Audience breakdown by device and compared to the USA benchmark.

In-Market audiences

In market audiences are segments created by Google based on distinctive buying intent of the users. Only people who have shown behaviour of buyers will be added to this segment and they normally stay there no more than 24 hours.

In front of every audience you will see what index it has according to your list. In-market segment with a high index is more likely to match the buying intent of the people on your list. For example, if you are selling pet accessories on your website and you see you have an in-market segment of Dog Accessories with high index, this means your web traffic is very relevant. Here you can identify mismatches and think of how you advertise and if your message is clear enough to attract the right people. You can also investigate if certain keywords you are bidding on are too broad and attract the wrong traffic. You can do this with the Search Term Report.

Affinity categories and In-Market Segments

Affinity Audiences

These are broader segments and you will often discover they seem to be more related to online content consumer, rather than online purchasing activity. Your index is likely to be lower there, as they are very broad groups. In most cases I would not recommend you to Target Affinity Audiences, but just use this bit of extra information to picture your customer persona.

How to edit how Google uses your data for customer segmentation

You can check how Google has classified you according to your web history and modify these settings. Just go to Then go to Personal Info & Privacy and choose Ad Settings and click manage ad settings. First you see a section called Ads Personalisation. This is the area where you can choose whether Google can continue collecting your data to show you personalised ads. Usually this box is ticked by default. If you don’t want to share this information, you can simply deactivate the data collection.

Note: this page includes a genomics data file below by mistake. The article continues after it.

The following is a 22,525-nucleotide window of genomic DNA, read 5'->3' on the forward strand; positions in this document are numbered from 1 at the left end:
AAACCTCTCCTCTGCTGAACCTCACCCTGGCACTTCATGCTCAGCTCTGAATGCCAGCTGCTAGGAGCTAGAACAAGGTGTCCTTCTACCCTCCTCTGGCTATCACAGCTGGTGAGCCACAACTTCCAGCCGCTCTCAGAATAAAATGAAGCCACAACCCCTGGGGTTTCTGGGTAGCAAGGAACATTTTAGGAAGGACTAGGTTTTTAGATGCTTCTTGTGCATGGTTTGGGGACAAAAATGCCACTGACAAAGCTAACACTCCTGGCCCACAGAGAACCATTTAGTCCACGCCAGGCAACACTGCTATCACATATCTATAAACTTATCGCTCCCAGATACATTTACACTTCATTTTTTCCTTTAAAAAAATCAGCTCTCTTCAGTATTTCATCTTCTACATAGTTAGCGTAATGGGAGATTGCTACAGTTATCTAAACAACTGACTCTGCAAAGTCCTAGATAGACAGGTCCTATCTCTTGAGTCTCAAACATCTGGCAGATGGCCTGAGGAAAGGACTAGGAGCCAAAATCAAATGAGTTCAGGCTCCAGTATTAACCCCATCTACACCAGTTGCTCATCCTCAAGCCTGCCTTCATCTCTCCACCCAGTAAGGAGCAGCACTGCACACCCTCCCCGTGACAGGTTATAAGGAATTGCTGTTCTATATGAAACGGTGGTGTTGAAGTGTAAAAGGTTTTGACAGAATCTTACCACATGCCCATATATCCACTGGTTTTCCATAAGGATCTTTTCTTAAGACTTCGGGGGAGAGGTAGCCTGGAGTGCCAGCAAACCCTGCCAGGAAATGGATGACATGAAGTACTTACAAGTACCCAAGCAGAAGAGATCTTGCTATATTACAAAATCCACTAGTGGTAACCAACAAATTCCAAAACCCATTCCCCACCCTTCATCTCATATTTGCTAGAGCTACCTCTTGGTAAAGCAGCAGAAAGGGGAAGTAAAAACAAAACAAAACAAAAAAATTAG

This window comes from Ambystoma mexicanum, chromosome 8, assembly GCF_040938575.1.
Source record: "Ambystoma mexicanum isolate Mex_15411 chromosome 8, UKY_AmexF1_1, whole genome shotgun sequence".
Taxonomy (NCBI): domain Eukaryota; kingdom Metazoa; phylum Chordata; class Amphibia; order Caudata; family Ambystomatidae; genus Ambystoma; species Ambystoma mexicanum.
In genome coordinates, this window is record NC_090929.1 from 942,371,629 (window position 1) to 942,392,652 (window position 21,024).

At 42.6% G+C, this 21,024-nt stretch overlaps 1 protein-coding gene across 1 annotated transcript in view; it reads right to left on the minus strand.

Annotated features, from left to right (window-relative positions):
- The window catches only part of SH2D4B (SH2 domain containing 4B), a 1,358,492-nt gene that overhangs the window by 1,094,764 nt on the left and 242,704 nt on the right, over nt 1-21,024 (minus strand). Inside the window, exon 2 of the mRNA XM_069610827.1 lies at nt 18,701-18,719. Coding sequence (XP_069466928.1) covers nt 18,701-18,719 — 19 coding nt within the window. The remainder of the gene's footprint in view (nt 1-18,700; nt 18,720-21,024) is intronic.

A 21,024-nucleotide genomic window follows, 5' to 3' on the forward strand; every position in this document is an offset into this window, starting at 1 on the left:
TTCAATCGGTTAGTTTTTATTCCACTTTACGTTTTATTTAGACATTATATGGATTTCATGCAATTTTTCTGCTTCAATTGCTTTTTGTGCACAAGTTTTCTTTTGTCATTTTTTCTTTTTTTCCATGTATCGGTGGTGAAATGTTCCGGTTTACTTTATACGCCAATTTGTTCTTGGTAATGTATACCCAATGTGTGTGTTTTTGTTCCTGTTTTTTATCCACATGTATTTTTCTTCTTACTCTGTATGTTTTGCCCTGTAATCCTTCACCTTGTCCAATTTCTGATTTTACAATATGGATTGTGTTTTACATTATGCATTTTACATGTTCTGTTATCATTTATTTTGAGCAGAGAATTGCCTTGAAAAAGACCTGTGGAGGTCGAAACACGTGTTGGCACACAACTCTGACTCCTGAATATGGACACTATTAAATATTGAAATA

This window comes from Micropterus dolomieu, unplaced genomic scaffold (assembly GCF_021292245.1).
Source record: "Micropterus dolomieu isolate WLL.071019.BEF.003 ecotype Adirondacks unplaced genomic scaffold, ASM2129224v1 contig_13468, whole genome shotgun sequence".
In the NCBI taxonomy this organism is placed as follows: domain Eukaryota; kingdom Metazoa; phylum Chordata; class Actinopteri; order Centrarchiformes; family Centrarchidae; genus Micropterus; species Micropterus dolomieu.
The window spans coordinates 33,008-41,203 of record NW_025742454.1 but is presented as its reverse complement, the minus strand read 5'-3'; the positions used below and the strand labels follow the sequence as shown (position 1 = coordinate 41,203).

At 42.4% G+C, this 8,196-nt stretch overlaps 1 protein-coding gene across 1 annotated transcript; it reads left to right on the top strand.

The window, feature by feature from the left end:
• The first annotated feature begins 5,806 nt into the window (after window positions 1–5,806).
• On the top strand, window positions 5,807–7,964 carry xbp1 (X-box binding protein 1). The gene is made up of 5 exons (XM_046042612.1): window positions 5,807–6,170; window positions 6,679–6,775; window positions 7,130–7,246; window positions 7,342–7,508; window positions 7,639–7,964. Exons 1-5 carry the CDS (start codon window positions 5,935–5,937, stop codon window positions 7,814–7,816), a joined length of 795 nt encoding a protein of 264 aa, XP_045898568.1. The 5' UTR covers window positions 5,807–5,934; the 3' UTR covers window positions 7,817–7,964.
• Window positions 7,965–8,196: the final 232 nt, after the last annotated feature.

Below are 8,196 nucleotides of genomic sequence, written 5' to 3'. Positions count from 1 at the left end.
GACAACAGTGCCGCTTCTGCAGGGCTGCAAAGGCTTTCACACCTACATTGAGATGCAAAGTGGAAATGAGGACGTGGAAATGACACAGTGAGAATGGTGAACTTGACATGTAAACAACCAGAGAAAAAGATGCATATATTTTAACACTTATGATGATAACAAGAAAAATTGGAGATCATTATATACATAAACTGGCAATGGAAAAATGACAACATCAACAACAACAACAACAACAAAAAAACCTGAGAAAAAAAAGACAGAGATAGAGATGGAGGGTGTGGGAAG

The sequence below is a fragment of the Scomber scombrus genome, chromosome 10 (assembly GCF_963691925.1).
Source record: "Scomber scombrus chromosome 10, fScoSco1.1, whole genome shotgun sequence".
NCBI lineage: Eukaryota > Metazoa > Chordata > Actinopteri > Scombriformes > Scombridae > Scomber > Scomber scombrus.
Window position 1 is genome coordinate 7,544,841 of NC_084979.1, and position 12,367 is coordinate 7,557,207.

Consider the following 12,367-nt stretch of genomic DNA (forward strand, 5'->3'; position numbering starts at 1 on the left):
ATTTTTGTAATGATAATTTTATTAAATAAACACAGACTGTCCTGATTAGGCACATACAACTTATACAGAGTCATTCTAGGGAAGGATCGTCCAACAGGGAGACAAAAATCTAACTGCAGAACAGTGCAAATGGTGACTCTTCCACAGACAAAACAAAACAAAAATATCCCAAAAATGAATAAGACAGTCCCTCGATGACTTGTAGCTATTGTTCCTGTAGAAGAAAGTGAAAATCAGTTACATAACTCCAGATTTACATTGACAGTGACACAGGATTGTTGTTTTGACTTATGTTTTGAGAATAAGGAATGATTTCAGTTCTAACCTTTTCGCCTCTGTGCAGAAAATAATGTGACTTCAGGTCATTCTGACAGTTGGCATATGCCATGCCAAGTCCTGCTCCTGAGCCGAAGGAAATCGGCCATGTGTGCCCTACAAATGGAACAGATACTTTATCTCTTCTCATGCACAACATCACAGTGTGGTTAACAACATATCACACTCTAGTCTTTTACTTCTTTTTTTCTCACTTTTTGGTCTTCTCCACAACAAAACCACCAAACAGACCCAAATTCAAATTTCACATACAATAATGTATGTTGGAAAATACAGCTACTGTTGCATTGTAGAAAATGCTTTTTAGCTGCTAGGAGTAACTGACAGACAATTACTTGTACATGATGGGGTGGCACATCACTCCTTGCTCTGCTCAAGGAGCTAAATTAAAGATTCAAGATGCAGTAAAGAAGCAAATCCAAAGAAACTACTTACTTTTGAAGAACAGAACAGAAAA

You can edit your ad preferences or even stop sharing data with Google.

What follows is fascinating. It is a section called Topics That You Like and Topics That You Don’t Like. You will see how your YouTube and web visit history has affected the profile of who you are Google has created. There would be film genre which you recently purchased or watched trailers of YouTube. You will find products you were searching for and especially if you have been clicking Google Shopping ads or making online purchases recently.

You can simply untick the box to stop Google from personalising your ads.

You can edit this list and take topics you are not interested in out. Also, you can add topics you are not interested in the other section. In this way, Google will control what kind of ads you see and how you are targeted.

You will learn a lot about yourself by checking how Google has defined you by your online footprint.

You can then see your gender and age and edit it. Your birthdate is usually shared in your Google + account or when creating a Gmail email address. Your birthday lets Google know you’re old enough to use certain services. Therefore, the age demographic data in the audience insights report is usually very accurate. However, your actual birthdate is never shared. Normally Google places people in age group.

You have control of how much of your information Google can use for ad targeting

All this data is customisable and you have the right to stop sharing it with Google if you prefer. Remember, Google does not share any features which can lead to your identity. As a remarketing list must have minimum of 1000 unique users on it, it is practically impossible for an advertiser who uses Google AdWords to identify any customer identity, if the customer has not shared it by subscribing, making a purchase or requesting a call.